Recently, I reconnected over lunch with someone I’ve known for a long time but haven’t seen in quite awhile. During our conversation, I realized that they were only interested in talking about subjects they introduced and/or answering questions I asked. When I raised a topic, they redirected to something about them or of interest to them.
At the end of the conversation, they said, “I don’t feel like we got to what’s going on with you; we should meet up again.” A few weeks later, I had the opportunity to observe the same individual talking with others at a professional event; their conversational style was exactly the same as it had been with me.
During our conversation, that person mentioned they felt their career had ‘leveled off’; I realized that the two things might be related. Here’s why:
- Only talking about topics you know about can make you appear self-absorbed and dull–or arrogant. If you dominate conversations by driving all of the topics, not asking questions, or redirecting every thread back to you–people will quickly tire of your monologue and potentially avoid future conversations. Do this enough in a work environment and you’ll get a reputation as a poor listener who never wants anyone else’s input. That can prove to be career-limiting.
- If you don’t ask questions, you don’t learn. Intellectual curiosity is critical for continuous learning Asking questions about how and/or why a process is done to gain understanding is a large part of how many adults learn–especially in the just in time training environment that many companies have today. Get in touch with the precocious 6 year old inside you and ask ‘why?’; you’ll be surprised at how much you may develop yourself.
- Not taking an active interest in others suggests a lack of empathy. By asking questions about someone’s life and work, then actively listening, you demonstrate empathy. Empathy is one of the most important facets of any relationship. Being able to see the conversation/conflict from the other party’s point of view and taking an active interest in that person–not just their work tasks–is an essential skill of a good leader. People want to work with/for you if they think you are genuinely interested in them–what motivates them, what might be impacting their mood/work performance, how life is going outside of work. This may not feel natural to you; but it is a skill you can develop–and if you want to be an effective leader, it’s critical you do so.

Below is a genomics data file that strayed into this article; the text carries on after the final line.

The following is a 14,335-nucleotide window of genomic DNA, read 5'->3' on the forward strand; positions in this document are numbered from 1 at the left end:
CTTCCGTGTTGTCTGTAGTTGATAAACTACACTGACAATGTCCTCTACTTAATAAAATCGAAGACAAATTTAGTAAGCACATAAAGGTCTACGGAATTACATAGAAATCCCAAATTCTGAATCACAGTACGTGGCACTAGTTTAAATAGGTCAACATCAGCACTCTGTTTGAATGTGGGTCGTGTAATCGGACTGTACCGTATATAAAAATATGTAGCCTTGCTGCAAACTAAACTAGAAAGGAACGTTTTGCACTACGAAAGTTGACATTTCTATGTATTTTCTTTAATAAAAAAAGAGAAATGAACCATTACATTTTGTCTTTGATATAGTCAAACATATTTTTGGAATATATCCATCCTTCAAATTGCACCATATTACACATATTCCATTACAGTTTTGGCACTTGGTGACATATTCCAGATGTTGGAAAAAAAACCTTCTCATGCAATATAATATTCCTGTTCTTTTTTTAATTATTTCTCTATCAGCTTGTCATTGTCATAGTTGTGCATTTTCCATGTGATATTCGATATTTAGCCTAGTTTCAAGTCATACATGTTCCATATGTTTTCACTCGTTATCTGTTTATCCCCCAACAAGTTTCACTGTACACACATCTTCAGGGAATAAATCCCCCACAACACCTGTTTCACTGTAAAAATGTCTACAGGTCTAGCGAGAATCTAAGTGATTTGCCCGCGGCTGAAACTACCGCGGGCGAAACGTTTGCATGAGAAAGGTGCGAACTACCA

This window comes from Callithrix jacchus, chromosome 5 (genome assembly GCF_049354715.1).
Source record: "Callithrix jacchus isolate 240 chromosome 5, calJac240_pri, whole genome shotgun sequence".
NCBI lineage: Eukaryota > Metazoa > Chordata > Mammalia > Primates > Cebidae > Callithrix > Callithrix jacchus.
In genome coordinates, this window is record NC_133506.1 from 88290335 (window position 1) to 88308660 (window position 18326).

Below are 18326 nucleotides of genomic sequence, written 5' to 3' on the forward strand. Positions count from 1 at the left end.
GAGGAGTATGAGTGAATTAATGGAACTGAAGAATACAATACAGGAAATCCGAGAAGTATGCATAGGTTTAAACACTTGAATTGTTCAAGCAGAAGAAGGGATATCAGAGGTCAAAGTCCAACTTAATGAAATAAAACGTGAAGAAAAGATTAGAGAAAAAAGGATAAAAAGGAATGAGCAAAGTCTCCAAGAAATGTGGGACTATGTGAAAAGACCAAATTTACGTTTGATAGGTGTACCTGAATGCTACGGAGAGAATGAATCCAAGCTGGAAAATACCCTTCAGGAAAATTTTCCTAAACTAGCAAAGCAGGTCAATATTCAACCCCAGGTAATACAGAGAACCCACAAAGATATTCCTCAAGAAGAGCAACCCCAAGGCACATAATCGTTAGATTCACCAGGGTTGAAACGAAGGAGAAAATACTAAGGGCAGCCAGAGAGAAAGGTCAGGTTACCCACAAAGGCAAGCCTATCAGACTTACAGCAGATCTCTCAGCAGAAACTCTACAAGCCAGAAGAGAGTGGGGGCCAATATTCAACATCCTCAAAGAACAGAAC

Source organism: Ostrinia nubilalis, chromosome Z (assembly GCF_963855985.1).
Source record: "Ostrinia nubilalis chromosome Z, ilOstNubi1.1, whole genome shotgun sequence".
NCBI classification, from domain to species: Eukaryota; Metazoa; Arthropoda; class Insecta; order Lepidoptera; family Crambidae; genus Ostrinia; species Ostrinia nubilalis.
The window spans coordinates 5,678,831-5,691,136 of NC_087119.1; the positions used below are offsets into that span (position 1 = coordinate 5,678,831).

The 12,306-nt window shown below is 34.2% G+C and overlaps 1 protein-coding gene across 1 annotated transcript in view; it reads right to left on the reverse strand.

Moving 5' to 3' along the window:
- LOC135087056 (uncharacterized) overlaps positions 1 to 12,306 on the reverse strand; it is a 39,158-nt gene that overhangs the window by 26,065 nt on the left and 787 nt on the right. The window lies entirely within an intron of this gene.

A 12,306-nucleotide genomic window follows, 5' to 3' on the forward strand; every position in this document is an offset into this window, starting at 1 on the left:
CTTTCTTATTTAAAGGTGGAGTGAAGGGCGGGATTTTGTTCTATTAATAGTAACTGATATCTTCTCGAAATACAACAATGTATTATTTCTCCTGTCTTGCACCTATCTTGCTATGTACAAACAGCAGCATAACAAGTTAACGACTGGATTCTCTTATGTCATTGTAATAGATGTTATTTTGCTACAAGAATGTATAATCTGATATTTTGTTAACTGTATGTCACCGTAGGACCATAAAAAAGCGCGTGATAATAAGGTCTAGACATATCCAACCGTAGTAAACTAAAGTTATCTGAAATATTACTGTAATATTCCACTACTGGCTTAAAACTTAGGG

- It’s difficult to build strong relationships when you don’t make an effort to reciprocate. If you don’t seek to know and understand others–and take that a step further by understanding how you might be able to help them in their career or life–it is very difficult to build relationships that are anything more than transactional; that is, you only engage when you want/need something with the other party. If you make an effort to know people–and invest in developing a reciprocally beneficial relationship with them–you not only build a much deeper connection, but in paying it forward with them you build goodwill toward that future moment when you might need to reach out with a question or favor. I’m always surprised (and humbled) when I offhandedly mention I’m looking for a specific type of candidate–or even a new position for myself–how people in my network will go out of their way to help me. That’s because I make the effort to do the same.